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Friday, February 10, 2006

The "Mommy Wars" seen from a different (and darker) perspective

If you haven't been near the internet, a television or a newspaper lately, then you wouldn't know that there is a "war" of sorts going on. No, this isn't about Iraq (don't let me go there), but rather the pros and cons of working mothers vs. stay-at-home mothers. Seems that the guilt is being blasted into both camps where the former are made to feel they are letting down their children and the latter are being told that they are turning their backs on 35 years of gains for women's rights. The numerous books coming out on either side of the topic have been generating mucho sales for the publishing industry.

Well, it seems that those camps are not representative of all mothers, as pointed out in a recent Newsweek article. Author Lonnae O'Neal Parker, a reporter for the Washington Post and mother of three, has come out with a book that touches on the subject but from an African-American mother's perspective. The book, I'm Every Woman: Remixed Stories of Marriage, Motherhood and Work, is "equal parts memoir, history lesson and cultural critique." The book explores black motherhood dating back from slavery to present time. It is a breath of fresh air for many professional black mothers who just can't relate to the choices of staying at home versus working since many times there isn't a choice.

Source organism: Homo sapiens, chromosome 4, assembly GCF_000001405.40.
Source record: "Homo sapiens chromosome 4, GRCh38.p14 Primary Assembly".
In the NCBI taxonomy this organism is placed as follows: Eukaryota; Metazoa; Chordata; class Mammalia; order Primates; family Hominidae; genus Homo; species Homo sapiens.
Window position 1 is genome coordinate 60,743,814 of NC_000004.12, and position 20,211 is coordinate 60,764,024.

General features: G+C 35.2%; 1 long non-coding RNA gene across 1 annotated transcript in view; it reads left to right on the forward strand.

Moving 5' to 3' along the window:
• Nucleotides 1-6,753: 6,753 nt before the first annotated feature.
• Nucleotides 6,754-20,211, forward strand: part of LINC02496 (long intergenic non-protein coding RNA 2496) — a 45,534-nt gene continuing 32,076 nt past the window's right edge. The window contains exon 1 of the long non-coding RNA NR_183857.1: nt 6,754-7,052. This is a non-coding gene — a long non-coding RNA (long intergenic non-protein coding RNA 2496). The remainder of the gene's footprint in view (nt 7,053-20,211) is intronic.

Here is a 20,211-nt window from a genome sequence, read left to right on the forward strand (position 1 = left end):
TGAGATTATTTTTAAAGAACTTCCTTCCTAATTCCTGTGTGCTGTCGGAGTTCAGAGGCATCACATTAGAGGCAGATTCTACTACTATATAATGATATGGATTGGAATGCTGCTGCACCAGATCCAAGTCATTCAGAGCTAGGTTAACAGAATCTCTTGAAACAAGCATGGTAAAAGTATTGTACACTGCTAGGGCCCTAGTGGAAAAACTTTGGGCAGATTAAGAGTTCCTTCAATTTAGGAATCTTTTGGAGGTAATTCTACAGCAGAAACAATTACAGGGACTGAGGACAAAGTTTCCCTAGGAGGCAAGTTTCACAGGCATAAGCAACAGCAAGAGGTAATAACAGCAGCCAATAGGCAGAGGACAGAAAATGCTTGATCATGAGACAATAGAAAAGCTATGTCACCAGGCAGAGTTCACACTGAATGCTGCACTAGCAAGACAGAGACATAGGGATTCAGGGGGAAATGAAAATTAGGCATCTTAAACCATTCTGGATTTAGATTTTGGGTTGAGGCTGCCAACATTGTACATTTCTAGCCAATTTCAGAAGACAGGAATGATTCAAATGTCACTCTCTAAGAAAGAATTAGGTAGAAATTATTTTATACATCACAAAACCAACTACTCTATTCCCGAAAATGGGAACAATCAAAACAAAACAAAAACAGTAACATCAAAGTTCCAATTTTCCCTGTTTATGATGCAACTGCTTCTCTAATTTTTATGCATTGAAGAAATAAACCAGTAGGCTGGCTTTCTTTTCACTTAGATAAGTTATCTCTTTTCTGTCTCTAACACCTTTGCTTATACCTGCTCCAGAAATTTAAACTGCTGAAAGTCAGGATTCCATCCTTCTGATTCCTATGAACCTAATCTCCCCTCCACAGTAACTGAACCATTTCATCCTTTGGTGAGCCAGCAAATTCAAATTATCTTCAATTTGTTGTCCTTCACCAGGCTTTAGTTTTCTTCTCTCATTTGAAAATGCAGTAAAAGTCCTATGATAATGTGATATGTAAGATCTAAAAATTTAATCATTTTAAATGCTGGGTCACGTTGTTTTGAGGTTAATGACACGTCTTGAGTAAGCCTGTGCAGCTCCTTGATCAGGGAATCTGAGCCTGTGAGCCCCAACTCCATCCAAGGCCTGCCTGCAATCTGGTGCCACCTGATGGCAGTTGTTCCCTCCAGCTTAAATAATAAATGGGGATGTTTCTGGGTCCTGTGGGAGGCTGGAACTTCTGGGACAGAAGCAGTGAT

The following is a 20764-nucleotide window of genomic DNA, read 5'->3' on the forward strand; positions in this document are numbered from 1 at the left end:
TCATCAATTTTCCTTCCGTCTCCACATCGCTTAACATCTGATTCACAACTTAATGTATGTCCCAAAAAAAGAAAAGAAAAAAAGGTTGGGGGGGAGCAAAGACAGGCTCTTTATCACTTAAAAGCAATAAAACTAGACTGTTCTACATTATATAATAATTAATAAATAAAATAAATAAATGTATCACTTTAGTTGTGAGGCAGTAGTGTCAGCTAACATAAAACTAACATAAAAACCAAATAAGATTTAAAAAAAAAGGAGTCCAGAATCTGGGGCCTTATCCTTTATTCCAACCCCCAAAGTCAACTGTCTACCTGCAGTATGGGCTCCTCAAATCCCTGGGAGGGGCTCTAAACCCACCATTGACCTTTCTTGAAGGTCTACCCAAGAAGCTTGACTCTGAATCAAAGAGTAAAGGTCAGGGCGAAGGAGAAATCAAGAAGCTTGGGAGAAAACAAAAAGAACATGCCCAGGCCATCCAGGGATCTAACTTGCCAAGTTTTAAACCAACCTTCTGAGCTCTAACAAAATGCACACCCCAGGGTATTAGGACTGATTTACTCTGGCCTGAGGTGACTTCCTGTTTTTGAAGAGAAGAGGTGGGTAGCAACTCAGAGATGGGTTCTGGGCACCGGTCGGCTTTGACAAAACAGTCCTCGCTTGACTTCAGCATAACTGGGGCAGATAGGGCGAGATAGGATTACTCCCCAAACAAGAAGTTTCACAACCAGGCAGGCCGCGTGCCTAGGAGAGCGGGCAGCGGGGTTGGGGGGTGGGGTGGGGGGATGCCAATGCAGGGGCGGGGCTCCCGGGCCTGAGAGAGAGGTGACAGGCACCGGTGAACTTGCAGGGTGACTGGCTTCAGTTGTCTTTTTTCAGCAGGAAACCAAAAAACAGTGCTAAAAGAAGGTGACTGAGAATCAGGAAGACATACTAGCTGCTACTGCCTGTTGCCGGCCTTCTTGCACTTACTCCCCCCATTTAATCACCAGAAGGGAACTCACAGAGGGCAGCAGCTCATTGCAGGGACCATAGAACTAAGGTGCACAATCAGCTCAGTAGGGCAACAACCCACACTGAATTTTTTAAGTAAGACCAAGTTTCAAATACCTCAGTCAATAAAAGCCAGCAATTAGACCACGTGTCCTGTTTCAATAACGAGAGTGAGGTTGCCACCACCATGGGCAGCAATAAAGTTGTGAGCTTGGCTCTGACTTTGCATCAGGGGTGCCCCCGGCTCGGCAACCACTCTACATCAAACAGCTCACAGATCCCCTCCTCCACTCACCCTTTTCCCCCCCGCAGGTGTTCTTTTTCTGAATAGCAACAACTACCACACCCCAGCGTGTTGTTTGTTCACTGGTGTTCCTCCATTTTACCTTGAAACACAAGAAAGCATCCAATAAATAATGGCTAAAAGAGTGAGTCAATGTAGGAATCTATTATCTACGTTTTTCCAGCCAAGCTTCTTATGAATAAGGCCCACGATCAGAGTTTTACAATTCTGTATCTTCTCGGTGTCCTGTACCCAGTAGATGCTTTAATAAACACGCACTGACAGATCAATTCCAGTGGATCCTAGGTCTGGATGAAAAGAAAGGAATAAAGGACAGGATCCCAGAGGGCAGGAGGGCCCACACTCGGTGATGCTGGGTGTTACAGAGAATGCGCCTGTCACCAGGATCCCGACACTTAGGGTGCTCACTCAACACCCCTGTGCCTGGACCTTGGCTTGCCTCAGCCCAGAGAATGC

As Newsweek points out many of these mothers may be single parents, or, if married, may make more money than their husbands. But there's another reason why these women can't relate to issues of getting the right nanny, spending $800 for a baby buggy or whether their husband's income will allow them to take a "break" from working. "For generations black women have viewed work as a means for elevating not only their own status as women, but also as a crucial force in elevating their family, extended family and their entire race."

Pamela Walker, a mother and a professor at Northwestern Business College in Chicago, who attended a book club meeting where O'Neal Parker's book was discussed, agrees with that assessment. "My family can afford expensive things, but why would I think about spending hundreds on a stroller when I could help a cousin buy textbooks for college? That is not my world."

Black women aren't the only ones complaining about the elitist tones of the debate. Working-class mothers of all hues and ethnicities sees this as something not touching on their lives. Writer Leslie Morgan Steiner, a white mother of three and the editor of Mommy Wars, an anthology of essays to be published by Random House next month (in which O'Neal Parker is a contributor), says simply, "The conflict seems to be pretty much driven by white upper-middle-class angst, and the debate has been taken over by that."

Sharon Cullars Coffee Talk at 2/10/2006 12:53:00 PM Permanent Link     | | Home


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